Genesee Country, the farthest western region of New York State, comprising the Genesee Valley and westward to the Niagara River, Lake Erie, and the Pennsylvania line. The tract was a 3,250,000 acre portion of the Phelps and Gorham Purchase that lay west of the Genesee River. It was purchased from Robert Morris by the Holland Land Company. One of the provisions of the sale was that Morris needed to settle the Indian title to the land, so he arranged for his son Thomas Morris to negotiate with the Iroquois at Geneseo, New York in 1797. About 3,000 Iroquois, mostly Senecas, arrived for the negotiation. Seneca chief and orator Red Jacket was adamantly against the sale, but his influence was thwarted by freely distributed liquor and trinkets given to the women. In the end he acquiesced and signed the Treaty of Big Tree. The tribe sold their rights to the land, except for a small portion, for $100,000. Mary Jemison, known as The White Woman of the Genesee, proved to be an able negotiator for the tribe and helped win more favorable terms for them. The land was then surveyed under the supervision of Joseph Ellicott, the biggest land survey ever attempted to that time. Ellicott, as agent for the company, established a land office in Batavia in 1802. The entire purchase was named Genesee County, with Batavia as the county seat. The company sold parcels until 1846, when the company was dissolved. The phrase "doing a land office business" dates from this era.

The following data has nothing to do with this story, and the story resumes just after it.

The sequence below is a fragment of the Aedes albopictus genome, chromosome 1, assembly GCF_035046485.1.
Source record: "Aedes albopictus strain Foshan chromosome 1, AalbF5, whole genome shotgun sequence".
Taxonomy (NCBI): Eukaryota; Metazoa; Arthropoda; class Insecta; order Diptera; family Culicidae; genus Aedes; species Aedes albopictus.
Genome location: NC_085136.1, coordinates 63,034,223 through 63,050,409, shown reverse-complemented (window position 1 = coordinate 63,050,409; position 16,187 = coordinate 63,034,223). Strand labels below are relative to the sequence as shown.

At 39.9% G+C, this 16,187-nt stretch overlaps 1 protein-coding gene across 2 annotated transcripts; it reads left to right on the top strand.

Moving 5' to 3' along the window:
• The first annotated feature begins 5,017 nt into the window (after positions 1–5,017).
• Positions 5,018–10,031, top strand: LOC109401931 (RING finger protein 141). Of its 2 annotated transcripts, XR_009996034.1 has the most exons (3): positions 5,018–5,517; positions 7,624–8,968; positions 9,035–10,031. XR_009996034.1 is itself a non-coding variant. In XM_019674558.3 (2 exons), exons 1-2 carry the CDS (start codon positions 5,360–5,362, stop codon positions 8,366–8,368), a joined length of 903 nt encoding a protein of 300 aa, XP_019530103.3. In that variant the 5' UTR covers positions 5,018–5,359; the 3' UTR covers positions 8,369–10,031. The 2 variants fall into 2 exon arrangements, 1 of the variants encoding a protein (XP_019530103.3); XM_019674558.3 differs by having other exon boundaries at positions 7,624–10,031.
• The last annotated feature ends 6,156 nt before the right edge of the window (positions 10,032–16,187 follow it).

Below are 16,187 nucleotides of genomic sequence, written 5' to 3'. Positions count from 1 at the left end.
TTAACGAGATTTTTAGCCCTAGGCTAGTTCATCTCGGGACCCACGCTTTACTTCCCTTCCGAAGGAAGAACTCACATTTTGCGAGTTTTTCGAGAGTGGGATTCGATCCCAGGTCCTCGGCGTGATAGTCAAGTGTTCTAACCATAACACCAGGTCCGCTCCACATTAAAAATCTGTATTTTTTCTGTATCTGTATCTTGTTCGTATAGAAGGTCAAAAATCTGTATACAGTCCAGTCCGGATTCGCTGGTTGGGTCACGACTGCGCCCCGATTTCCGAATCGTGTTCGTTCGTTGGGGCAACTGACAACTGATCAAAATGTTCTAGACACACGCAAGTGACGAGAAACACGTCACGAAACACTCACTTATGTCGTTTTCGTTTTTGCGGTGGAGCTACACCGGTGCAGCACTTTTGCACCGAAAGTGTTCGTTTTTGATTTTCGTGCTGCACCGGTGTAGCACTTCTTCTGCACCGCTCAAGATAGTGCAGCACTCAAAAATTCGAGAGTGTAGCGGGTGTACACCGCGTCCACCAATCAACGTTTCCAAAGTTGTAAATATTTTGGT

42° 47' 45" N , 77° 48' 49" W